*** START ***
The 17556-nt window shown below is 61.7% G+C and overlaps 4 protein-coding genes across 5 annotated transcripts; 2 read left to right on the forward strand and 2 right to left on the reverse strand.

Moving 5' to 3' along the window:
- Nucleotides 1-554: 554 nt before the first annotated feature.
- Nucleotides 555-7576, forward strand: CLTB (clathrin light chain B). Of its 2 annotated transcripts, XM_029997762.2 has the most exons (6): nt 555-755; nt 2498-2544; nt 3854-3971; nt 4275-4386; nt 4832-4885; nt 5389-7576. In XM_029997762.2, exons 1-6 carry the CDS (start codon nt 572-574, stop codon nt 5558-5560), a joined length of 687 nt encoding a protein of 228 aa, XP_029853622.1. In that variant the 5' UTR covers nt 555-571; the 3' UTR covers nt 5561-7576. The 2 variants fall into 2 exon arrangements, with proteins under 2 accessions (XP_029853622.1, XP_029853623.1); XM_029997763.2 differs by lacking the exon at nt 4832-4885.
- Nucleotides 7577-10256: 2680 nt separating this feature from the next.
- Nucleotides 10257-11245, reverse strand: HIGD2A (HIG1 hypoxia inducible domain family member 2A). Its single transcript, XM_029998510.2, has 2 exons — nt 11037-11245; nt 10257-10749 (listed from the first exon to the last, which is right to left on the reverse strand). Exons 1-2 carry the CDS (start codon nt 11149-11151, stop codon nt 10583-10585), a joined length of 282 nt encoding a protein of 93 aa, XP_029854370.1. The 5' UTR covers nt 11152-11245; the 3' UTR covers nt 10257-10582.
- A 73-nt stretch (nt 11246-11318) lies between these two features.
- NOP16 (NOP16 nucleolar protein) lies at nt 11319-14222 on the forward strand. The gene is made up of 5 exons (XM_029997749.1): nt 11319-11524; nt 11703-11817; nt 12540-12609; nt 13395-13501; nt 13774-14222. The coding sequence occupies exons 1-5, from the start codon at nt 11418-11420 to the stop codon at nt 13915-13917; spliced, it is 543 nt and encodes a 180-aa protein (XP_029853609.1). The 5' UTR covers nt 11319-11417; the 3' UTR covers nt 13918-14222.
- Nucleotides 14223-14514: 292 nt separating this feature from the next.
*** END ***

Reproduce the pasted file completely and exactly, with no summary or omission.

The 17556-nt window shown below is 61.7% G+C and overlaps 4 protein-coding genes across 5 annotated transcripts; 2 read left to right on the forward strand and 2 right to left on the reverse strand.

Moving 5' to 3' along the window:
- Nucleotides 1-554: 554 nt before the first annotated feature.
- Nucleotides 555-7576, forward strand: CLTB (clathrin light chain B). Of its 2 annotated transcripts, XM_029997762.2 has the most exons (6): nt 555-755; nt 2498-2544; nt 3854-3971; nt 4275-4386; nt 4832-4885; nt 5389-7576. In XM_029997762.2, exons 1-6 carry the CDS (start codon nt 572-574, stop codon nt 5558-5560), a joined length of 687 nt encoding a protein of 228 aa, XP_029853622.1. In that variant the 5' UTR covers nt 555-571; the 3' UTR covers nt 5561-7576. The 2 variants fall into 2 exon arrangements, with proteins under 2 accessions (XP_029853622.1, XP_029853623.1); XM_029997763.2 differs by lacking the exon at nt 4832-4885.
- Nucleotides 7577-10256: 2680 nt separating this feature from the next.
- Nucleotides 10257-11245, reverse strand: HIGD2A (HIG1 hypoxia inducible domain family member 2A). Its single transcript, XM_029998510.2, has 2 exons — nt 11037-11245; nt 10257-10749 (listed from the first exon to the last, which is right to left on the reverse strand). Exons 1-2 carry the CDS (start codon nt 11149-11151, stop codon nt 10583-10585), a joined length of 282 nt encoding a protein of 93 aa, XP_029854370.1. The 5' UTR covers nt 11152-11245; the 3' UTR covers nt 10257-10582.
- A 73-nt stretch (nt 11246-11318) lies between these two features.
- NOP16 (NOP16 nucleolar protein) lies at nt 11319-14222 on the forward strand. The gene is made up of 5 exons (XM_029997749.1): nt 11319-11524; nt 11703-11817; nt 12540-12609; nt 13395-13501; nt 13774-14222. The coding sequence occupies exons 1-5, from the start codon at nt 11418-11420 to the stop codon at nt 13915-13917; spliced, it is 543 nt and encodes a 180-aa protein (XP_029853609.1). The 5' UTR covers nt 11319-11417; the 3' UTR covers nt 13918-14222.
- Nucleotides 14223-14514: 292 nt separating this feature from the next.